Theatre review: As You Like It – is a definite crowd pleaser

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George Bernard Shaw once accused Shakespeare of writing As You Like It as a mere crowd pleaser.  And while some may take his comment as a negative, it was evident last night that the Bard on the Beach production has embraced Shaw’s comment, presenting an evening of theatre that was indeed pleasing.

Lois Anderson as Rosalind and Luisa Jojic as her cousin Celia give the best performances of the evening with the duo really shining in their scenes together, contrasting Anderson’s complex Rosalind with Jojic’s more free-wheeling Celia.  The familial chemistry between the two women is heart-felt and ultimately believable in a play where, at its core, much of it can be rather silly.

Todd Thomson as Orlando starts off on a single-note but benefits from his connection with Anderson’s Rosalind, come Ganymede, with some very funny results, including a hilarious act two scene were the two almost kiss.

Ryan Beil, as Touchstone the clown, once again proves his comedic talents and is perfectly pared with Amber Lewis as the (very) simple and (very) funny goat herder Audrey.  Beil’s playing to the audience on a couple of occasions, however crowd-pleasing they may be, felt out-of-place.

The cast of the Bard on the Beach production of As You Like It
Lois Anderson, Luisa Jojic and Ryan Beil in the Bard on the Beach production of As You Like It.

While a comedy, the addition of the death of Orlando’s faithful servant Adam (Richard Newman), late in act one, added a surprising depth in both its simplicity and heart.

The Greenwood ensemble is delightfully brought to life by Shawn Macdonald, Lindsey Angell, Kayvon Khoshkam, Luc Roderique, Duncan Fraser and Lewis’ voluptuously vacant Audrey.  Roderique is particularly funny as the simple shepherd William and plays well against Beil’s Touchstone.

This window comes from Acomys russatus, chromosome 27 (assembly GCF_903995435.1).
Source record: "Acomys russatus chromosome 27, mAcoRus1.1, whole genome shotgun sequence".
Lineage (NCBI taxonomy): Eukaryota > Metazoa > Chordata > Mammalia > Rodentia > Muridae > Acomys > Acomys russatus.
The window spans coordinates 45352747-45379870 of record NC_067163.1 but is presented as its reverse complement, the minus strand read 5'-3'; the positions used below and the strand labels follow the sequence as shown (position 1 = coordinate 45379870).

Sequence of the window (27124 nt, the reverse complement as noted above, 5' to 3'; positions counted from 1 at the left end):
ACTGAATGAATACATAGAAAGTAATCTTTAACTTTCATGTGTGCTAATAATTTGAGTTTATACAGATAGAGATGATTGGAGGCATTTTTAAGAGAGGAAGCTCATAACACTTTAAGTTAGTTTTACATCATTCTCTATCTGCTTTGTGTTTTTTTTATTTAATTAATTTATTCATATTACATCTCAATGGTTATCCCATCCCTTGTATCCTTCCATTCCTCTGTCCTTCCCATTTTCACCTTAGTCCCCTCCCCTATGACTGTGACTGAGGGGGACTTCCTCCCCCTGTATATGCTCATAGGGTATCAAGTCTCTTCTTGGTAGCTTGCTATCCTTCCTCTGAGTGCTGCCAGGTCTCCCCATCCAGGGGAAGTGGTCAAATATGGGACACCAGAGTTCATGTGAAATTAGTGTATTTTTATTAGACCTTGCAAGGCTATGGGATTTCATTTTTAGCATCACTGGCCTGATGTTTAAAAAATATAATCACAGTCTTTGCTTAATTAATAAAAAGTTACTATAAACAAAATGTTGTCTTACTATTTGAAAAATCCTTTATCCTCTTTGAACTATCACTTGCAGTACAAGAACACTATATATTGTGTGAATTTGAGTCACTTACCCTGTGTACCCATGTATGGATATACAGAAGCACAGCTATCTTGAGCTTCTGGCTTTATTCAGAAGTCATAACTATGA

Director David Mackay presents a mostly straight-forward interpretation of this gender-bender comedy although he does move the play’s setting to Puritanical England of 1642; I must admit to finding little connection other than perhaps a loose moral comment on the shenanigans going on in the Forest of Arden.

Composer Murray Price adds a number of songs to the proceedings that, while a nice respite from Shakespeare’s text at times, tended to slow things down.  The decision to mix live singing with recorded was a bit of a head-scratcher.

Along with this new season for Bard on the Beach comes a brand new main stage tent designed specifically for the company which includes the replacement of the old banquet chairs with proper theatre seating.  But while the new seating is definitely a welcome change, the thrust stage inside the enormous tent presented some sound issues for those of us not in the center seating, with dialogue lost when actors played to one side. Scenic designer Kevin McAllister fights against a sea of blue tarp and, at least from our vantage point, a diminished view of the trademark city and mountains from the back of the stage.

Bard on the Beach usually heralds our Vancouver summer, but don’t let the weather outside stop you from enjoying this crowd pleaser inside the big tent at Vanier Park.

3 1/2 of 5 Stars As You Like It

By William Shakespeare.  Directed by David Mackay.  A Bard on the Beach production.  In repertory with The Merchant of Venice on the BMO Mainstage tent at Vanier Park through September 24, 2011.  Visit for tickets and information.

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